Ash Barty has offered a classy response to her shock exit from the Australian Open in the quarterfinals, at the hands of Czech Karolina Muchova on Wednesday.
The 27th-ranked Muchova pulled off a stunning comeback following a controversial medical timeout in the second set, storming back from 2-1 down in the second set to win 1-6 6-3 6-2.
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Muchova admitted after the match that she hadn't suffered an injury as such, rather that she was feeling dizzy after the first set and needed to take a break.
"I was a bit lost on the court and my head was spinning so I took a break and it helped me," she said.
"I started feeling a bit lost by the end of the first set. Ash started very good. She played like no mistakes. It was very tough."
Muchova's post-match admission generated some degree of controversy, however Barty was quick to brush off any suggestion the break in play had lead to her shock collapse.
Instead, Barty said it was up to her to ensure such breaks in play didn't knock her out of her rhythm in future.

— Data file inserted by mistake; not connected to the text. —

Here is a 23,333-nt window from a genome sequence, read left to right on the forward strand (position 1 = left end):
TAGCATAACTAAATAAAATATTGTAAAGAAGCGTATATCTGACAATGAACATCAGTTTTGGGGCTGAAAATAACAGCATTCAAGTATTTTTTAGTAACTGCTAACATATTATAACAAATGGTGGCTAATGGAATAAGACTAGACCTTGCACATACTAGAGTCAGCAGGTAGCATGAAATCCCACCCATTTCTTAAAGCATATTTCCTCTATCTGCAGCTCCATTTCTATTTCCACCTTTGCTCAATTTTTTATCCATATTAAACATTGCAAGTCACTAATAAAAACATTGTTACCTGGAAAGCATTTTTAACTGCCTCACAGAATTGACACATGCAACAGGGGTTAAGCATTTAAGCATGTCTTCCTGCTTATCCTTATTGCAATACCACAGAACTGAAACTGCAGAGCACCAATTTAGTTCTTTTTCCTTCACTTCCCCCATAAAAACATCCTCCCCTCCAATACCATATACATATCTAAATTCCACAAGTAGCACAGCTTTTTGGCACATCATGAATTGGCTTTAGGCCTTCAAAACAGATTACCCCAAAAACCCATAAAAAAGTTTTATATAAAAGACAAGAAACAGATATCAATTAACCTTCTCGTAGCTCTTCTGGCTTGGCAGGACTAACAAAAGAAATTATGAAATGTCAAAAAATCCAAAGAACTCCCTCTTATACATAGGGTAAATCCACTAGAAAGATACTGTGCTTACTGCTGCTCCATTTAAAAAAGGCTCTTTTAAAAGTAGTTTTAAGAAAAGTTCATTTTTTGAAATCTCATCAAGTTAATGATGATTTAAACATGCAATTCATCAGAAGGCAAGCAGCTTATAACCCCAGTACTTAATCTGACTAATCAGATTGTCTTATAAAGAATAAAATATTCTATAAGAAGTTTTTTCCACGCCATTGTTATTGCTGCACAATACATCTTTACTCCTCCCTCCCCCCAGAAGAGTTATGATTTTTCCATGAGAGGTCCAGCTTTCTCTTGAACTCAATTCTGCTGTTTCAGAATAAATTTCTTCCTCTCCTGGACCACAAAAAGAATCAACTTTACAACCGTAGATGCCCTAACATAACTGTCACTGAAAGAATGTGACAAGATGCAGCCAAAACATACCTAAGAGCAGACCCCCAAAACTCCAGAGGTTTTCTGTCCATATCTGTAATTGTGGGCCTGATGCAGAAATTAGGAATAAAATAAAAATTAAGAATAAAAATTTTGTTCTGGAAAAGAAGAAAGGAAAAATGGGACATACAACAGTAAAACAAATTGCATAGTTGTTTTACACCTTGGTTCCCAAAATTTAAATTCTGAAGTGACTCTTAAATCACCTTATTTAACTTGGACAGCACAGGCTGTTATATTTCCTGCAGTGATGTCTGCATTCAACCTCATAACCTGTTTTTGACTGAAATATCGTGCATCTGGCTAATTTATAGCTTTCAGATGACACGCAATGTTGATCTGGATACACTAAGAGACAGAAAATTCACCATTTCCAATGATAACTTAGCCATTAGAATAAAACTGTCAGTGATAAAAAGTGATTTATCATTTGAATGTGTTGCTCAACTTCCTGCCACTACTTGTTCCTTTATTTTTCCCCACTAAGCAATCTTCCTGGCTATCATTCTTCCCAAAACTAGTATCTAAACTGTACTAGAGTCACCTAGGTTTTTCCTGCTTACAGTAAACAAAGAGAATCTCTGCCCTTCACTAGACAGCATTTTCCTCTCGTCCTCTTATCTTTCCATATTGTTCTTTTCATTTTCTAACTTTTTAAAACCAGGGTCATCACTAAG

"It's within the rules. She's within her rights to take that time," Barty said.
"If she wasn't within the rules, the physios and the doctors would have said so.
"That's the laws of our game, that we have those medical time-outs for cases that are needed. Obviously she needed that today."
Barty said she had enough experience at this point not to let such an eventuality affect her in future matches.
"I've played a lot of matches where there have been medical time-outs. I've taken medical time-outs myself before, so that shouldn't be a massive turning point in the match," she said.
"I was disappointed that I let that become a turning point. I'm experienced enough now to be able to deal with that."
Ash Barty shattered after 'heartbreaking' Australian Open loss
With Barty the only grand slam champion left in her half of the draw, the 24-year-old had been a hot favourite to at least become the first home hope to make the women's Open final since Wendy Turnbull in 1980.
Instead she must stew over another huge opportunity lost.
"Yeah, it's heartbreaking, of course," the top seed said.
"But will it deter me? Will it ruin the fact we've had a really successful start to our season? Absolutely not.
"The sun will come up tomorrow. We go about our work again.
"You're either winning or you're learning. Today is a massive learning curve for me, for Tyz (coach Craig Tyzzer), my team as well.
"We take the positives out of it, without doubt, and don't let this particular match, this particular hour of tennis deter us from what we're trying to do."
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